Saudi Arabia and Iran are jostling for control over the Middle East – and it could turn into all-out war

The only way we can prevent global consequences from a regional conflict between Riyadh and Tehran is if we begin treating their countries the same

Paddy Ashdown
Friday 17 November 2017 17:50
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Yemenis call for the Saudi-led coalition's on rebel-held capital Sanaato be lifted
Yemenis call for the Saudi-led coalition's on rebel-held capital Sanaato be lifted

There used to saying in the Middle East: “If a dog barks in the Middle East, British intelligence is behind it.” Replace the word “British” with “American”, and we think that’s still true.

But it isn’t. There were many casualties in the wars of Iraq, Afghanistan, Libya and Syria. One of them was the myth of Western omnipotence.

The greatest threat to world peace coming out of the Middle East now is not terrorism, but the danger of a wider Sunni-Shia religious conflict into which the great powers are dragged.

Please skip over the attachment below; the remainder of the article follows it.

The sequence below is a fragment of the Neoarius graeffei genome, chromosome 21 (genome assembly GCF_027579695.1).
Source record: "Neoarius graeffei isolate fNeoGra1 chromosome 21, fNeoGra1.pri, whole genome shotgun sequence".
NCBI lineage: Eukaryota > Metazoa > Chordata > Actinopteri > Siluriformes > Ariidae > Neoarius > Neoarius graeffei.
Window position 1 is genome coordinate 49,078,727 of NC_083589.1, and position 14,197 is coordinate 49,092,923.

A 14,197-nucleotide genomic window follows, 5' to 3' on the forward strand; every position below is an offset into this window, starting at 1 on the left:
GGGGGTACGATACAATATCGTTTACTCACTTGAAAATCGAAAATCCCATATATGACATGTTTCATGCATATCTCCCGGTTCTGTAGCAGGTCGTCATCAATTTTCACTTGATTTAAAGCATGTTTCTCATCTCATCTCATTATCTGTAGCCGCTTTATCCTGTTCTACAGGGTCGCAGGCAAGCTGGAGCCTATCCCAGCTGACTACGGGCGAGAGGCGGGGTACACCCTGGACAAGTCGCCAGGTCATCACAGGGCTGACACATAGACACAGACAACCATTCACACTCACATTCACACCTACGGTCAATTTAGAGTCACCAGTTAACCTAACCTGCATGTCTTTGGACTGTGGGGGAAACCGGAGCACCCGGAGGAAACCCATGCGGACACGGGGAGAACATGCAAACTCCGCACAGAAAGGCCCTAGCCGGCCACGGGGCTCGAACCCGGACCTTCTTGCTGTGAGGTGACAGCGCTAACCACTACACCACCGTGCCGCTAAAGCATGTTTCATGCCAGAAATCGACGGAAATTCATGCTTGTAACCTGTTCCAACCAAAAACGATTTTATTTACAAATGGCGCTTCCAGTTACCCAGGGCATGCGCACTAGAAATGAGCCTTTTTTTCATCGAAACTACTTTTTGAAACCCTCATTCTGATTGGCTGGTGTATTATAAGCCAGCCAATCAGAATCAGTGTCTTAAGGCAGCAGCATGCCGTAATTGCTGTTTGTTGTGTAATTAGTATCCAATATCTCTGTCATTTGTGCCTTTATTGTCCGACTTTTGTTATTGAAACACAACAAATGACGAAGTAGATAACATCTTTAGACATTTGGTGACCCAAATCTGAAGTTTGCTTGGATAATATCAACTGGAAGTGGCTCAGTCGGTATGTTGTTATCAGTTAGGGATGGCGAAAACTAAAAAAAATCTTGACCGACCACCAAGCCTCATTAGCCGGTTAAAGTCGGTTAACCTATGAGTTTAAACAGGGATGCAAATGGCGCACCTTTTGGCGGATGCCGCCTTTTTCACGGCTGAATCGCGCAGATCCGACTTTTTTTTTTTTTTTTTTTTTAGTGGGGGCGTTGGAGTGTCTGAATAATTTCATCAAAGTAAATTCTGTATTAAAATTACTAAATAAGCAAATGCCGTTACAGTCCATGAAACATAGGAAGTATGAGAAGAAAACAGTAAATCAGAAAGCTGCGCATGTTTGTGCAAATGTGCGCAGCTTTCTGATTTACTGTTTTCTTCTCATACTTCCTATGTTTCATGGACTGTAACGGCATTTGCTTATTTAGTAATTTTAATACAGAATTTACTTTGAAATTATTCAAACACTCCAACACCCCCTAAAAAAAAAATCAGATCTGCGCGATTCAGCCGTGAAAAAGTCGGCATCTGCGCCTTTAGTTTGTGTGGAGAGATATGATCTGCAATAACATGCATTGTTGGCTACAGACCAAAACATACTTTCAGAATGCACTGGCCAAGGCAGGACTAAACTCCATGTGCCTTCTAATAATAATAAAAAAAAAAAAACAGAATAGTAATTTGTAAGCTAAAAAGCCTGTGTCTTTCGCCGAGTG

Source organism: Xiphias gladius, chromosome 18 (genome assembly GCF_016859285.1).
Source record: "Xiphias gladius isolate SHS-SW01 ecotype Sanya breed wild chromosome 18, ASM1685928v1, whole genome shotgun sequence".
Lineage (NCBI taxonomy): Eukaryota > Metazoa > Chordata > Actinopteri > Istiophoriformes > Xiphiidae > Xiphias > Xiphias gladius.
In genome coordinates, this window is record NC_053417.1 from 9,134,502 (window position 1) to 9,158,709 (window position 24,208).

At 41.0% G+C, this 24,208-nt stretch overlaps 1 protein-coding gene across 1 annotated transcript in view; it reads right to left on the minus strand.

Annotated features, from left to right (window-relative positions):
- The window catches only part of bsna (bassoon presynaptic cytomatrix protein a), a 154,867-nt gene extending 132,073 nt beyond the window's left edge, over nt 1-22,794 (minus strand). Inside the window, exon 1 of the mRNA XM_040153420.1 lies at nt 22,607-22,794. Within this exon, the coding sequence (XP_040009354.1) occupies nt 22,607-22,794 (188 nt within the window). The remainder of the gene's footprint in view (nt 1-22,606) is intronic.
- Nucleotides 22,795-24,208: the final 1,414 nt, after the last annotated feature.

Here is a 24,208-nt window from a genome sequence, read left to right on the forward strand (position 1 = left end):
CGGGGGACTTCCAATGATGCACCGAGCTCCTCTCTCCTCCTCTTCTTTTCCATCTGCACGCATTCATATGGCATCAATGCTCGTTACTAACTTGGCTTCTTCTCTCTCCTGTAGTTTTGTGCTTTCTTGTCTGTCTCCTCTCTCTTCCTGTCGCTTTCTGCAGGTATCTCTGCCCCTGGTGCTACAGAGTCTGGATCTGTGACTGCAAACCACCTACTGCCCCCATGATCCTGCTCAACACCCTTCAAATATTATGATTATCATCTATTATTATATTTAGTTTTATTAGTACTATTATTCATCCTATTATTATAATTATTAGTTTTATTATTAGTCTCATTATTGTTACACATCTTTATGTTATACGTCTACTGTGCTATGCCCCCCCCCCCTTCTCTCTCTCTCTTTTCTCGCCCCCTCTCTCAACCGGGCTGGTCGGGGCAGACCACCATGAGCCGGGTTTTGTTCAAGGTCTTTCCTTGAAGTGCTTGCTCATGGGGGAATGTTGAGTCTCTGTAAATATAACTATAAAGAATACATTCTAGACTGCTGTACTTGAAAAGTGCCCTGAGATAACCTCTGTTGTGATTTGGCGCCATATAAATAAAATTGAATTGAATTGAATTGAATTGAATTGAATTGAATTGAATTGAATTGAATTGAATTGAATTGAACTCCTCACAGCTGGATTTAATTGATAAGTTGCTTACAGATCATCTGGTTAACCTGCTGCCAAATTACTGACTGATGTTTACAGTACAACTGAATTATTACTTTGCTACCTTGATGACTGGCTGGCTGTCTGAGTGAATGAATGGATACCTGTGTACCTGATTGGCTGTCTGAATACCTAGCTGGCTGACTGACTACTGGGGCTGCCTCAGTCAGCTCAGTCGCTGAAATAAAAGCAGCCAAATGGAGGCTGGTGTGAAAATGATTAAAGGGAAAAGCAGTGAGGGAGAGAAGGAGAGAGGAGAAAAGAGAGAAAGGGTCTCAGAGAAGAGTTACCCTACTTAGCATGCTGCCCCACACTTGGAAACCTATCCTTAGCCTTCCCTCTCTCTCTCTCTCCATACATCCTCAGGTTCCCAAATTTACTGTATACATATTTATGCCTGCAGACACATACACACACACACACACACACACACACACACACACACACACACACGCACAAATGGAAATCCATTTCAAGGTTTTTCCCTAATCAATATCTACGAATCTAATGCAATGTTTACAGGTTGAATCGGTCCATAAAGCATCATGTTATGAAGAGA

The radicalisation of Sunni Islam, funded from Saudi Arabia and the Gulf elements, is not any longer targeted on us in the West. Its target has changed from the Great Satan in Washington, DC to the Great Heretic in Tehran.

The attacks on our cities are not the real war, but collateral damage in a wider conflict.

This is not to diminish the threat to us here in London, or to suggest that we should not have been taking this seriously. The collateral dead are no less dead – as the innocents of Yemen, Iraq and Syria know so miserably well.

The casualties of the bombing outrages in Western cities, and the maimed and injured from the indiscriminate bombing of crowded Sanaa suburbs, are victims of the same war: the struggle between Sunni and Shia, which now stands on the edge of open conflict.

This is not really about religion, any more than the wars of religion of the 17th century, or the conflict in Northern Ireland, or the bloodshed in Bosnia. In almost all great so-called religious conflicts, what lies behind the shouting of the clerics is a contest between the power of nations.